However, this is where individuals really start to show their colors. It would be very easy for individuals to fall off the wagon and put off the studying portion of the coursework in an online course. As someone coming in from industry, with leadership experience, this is what really stands out to me. The students keeping up with the pace of the course don’t make time for excuses. They just freakin do it.
Self-motivating & ambitious, not your average grads
I had the pleasure of leading a group in a larger 2.5 day, 6 person hackathon. What I saw in those I worked directly with, was nothing short of impressive. In my time at Boeing, I can’t remember a time where I was surrounded by such productive and driven individuals. In the 2 nights we worked through, I don’t think anyone slept more than 5 hours. Communication was fantastic, at a level that would be envied by any development team.
It was an eye opener for me, a person who is always pushing himself to get better in anything I find myself doing. I see these qualities in myself, but rarely do I have the privilege of meeting another person with this same passion. Let alone, 12 of them! Out of the classmates who have made it this far, none are short in the ambition and motivation columns. There were 20 who started the program, but for whatever reason, it wasn’t a fit and the size of the class began to shrink.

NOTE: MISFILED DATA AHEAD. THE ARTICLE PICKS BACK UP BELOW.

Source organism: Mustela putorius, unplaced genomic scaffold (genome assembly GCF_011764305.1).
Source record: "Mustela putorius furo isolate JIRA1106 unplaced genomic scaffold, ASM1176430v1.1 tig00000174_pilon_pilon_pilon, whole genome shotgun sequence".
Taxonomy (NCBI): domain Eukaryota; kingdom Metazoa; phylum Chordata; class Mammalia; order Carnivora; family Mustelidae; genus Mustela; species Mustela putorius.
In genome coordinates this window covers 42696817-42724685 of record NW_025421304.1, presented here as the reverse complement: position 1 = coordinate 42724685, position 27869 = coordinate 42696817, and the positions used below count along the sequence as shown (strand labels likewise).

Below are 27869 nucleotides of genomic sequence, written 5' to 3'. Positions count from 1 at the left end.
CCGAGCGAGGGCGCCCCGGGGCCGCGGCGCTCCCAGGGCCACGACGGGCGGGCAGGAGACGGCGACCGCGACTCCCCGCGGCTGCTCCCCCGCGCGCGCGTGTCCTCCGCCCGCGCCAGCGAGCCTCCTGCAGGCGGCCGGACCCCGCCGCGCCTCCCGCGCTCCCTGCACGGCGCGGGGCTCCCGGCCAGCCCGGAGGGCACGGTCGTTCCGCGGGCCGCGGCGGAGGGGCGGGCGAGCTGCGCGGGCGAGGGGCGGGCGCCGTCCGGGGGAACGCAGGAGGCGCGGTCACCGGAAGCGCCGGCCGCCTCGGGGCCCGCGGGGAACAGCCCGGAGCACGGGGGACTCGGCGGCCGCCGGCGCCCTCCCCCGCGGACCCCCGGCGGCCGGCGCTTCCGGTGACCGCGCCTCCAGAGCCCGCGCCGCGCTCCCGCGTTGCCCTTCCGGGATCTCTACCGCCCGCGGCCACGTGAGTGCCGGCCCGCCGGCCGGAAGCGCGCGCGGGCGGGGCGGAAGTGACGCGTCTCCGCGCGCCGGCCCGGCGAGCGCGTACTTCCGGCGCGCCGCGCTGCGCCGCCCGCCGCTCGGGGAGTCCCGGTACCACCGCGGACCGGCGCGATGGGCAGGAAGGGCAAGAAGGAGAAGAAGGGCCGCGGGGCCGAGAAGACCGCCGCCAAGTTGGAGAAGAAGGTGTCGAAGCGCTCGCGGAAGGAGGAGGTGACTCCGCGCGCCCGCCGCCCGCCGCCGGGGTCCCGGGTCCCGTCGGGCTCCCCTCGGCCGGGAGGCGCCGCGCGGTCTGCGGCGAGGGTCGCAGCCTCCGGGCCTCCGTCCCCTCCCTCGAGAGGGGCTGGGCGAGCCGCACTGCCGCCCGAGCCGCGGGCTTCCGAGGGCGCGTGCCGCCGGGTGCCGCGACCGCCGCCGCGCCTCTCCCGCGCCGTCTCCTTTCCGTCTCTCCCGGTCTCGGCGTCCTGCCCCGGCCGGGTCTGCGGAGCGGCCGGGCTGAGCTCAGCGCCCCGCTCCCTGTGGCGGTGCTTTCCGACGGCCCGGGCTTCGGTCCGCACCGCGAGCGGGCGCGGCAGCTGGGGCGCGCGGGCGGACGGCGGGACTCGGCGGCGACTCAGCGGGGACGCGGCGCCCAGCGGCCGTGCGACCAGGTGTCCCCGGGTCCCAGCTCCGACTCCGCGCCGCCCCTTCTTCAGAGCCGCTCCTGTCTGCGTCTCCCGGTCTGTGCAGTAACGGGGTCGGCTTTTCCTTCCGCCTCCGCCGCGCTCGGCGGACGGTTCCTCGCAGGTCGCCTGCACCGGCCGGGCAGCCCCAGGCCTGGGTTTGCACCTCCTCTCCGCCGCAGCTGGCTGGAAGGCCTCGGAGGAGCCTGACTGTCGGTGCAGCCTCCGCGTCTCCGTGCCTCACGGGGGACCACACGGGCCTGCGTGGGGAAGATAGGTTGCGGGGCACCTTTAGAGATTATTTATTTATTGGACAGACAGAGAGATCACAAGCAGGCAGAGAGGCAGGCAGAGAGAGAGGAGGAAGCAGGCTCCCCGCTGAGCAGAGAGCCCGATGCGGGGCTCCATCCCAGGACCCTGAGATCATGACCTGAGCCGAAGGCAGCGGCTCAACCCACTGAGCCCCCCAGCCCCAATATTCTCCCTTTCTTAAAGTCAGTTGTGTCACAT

The amount of personal drive it takes to maintain the pace of the intensive online course is quite great. You’d be hard pressed to find an individual with the personal drive of an online immersive student like you’ll find at Viking. You are accountable to yourself in Viking, and the individuals who persist will be valuable contributors to any high performance team because of the sheer will they possess.
Identifying the immersive students
I do not represent the Viking Code School or its affiliates, I am merely a humble student who has completely embraced the immersive online experience. As a matter of fact, I’ve loved every last minute of it.